The technical development of flutes during renaissance
In music history the time between 1450 and 1600 is called renaissance. This period is also full of groundbreaking innovations
At the start of 16th century the art of printing was by and by used for music. This fact we owe first school works for several instruments (for example Sebastian Virdung: Musica getutscht, Bale 1511; Martin Agricola: Musica Instrumentalis deudsch, Wittenberg 1528). Printing also led to a new trend of making music for leasure.
The religious reformation of Martin Luther had also a big influence on music by starting the Protestant church music.
In building instruments new technics were developed and problems in intonation bit by bit solved. The evolution of a whole family of flutes similar to the human voices registers made it possible to use flutes as a replacement of vocal music.
The "Querflötte" distanced itself gradually from the sharper folk instruments. In contrast to the "Schweitzerpfeiffen" used for military purposes, the flute developed a softer sound due to a broader diapason and become a more artistic instrument.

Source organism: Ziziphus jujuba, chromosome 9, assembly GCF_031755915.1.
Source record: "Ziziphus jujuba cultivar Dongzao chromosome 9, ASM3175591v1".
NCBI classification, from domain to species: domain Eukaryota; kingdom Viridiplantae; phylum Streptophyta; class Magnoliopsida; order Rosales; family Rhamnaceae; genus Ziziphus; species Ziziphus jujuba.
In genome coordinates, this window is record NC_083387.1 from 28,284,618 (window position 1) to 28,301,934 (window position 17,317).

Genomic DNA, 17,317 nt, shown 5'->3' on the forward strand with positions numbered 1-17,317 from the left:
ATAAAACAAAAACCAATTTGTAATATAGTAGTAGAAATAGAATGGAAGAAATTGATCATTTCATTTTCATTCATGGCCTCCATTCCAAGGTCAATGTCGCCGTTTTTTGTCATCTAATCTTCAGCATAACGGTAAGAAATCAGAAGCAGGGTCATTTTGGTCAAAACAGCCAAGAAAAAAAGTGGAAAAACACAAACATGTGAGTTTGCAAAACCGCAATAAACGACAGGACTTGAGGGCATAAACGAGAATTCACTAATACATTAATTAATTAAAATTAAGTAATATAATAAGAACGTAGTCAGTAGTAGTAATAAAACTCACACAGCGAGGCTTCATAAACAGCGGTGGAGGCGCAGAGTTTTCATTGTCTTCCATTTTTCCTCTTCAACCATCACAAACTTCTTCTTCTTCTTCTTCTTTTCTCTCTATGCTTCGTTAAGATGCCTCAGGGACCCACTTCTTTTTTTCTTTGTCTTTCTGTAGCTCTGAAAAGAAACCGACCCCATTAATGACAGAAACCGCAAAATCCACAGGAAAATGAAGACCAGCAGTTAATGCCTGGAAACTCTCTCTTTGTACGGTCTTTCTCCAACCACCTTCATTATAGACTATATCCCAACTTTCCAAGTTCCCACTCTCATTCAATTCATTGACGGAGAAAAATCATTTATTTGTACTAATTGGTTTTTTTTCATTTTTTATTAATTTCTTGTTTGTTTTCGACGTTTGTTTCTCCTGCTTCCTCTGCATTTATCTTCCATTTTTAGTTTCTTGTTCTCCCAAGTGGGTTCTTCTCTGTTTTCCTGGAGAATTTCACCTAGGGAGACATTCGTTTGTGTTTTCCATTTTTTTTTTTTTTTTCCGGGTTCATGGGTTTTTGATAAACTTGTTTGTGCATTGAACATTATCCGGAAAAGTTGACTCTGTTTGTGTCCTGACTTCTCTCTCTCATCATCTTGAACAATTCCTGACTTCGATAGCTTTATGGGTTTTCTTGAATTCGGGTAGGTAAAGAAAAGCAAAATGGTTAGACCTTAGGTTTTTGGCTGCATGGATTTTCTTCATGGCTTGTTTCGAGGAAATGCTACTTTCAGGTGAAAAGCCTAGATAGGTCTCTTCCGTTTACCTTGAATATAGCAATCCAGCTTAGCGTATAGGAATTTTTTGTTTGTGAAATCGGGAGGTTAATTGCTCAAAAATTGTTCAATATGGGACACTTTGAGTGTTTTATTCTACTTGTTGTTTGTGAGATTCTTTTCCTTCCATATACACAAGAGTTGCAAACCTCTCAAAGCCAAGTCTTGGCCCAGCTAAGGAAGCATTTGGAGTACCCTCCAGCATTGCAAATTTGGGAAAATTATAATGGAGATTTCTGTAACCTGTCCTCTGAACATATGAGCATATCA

The renaissance flute was built from wood in one piece with a cylindrical bore hole. The most common wood sorts were fruit trees, maple or boxwood. There were six fingering holes, none of them for the thumb. The holes were small (about 6 mm). The mouth-hole was a straight circle.
The common order of tone holes made it impossible to play major or minor scales but only the medieval hexa chords.
Michael Praetorius documented the design and development of instruments in 1619 in the second tome of "Syntagma Musicum". The same did Père Marin Mersenne in Harmonie universelle, where the flute was called flûte allemand.
In France the 16th century brought a prosperous bourgeoisie, which made the worldly vocal music with instrumental accompaniment flourish.
The rooms for playing music in renaissance were mostly equipped with wooden floor, walls of stone and rare surfaces covered with textiles. Thus they built good resonance rooms like they are today only found in churches. Thus the instruments, today sounding very muted for our ears, were back then good audible even for dancing or in a concert.
- Gefion Landgraf: Die Flöte
- Illustrierte Enzyklopädie der Musikinstrumente